Because of current federal restrictions on medical marijuana research, it's still too soon to tell whether or not cannabis is be useful in the treatment of neurological disorders such as Parkinson's disease, epilepsy, and multiple sclerosis, according to the American Academy of Neurology (AAN). That being said, AAN recognizes the potential of medical cannabis in the treatment of such brain disorders, acknowledging its potential to reduce spasms, decrease pain, and control urinary incontinence in those suffering from MS.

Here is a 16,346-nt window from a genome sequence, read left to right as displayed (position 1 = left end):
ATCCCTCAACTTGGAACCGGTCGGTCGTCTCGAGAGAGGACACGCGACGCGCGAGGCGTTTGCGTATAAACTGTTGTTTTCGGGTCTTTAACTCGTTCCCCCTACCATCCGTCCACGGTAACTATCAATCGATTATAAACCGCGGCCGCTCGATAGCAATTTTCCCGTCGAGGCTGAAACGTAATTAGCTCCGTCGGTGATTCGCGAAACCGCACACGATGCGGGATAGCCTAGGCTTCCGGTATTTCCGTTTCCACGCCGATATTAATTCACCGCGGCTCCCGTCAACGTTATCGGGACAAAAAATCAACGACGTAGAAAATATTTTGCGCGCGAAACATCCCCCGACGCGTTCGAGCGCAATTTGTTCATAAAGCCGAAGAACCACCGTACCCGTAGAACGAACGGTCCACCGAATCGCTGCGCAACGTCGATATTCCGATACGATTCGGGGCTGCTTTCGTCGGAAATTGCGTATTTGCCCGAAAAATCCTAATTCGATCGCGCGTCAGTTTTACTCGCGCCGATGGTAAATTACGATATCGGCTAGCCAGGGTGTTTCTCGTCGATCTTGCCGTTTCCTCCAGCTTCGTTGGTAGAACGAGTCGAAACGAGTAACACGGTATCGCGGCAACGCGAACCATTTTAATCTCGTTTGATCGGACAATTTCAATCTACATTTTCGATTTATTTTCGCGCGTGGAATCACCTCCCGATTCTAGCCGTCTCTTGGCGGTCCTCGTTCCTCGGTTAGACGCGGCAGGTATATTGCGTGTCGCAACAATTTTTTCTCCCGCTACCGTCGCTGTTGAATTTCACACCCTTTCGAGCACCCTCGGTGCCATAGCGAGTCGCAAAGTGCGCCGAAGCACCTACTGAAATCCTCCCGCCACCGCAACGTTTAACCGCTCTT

The AAN supports the rescheduling of medical marijuana so that there is more freedom surrounding clinical research of the substance. Through further research, AAN hopes to discover learn about the harms or benefits of THC, the necessity of consistent dosing, whether or not research conducted overseas is applicable to treatments in the United States, and the effects of marijuana on the developing brain of young patients. Until then, they believe there is not sufficient data confirming the efficacy of cannabis as a treatment for brain disorders.
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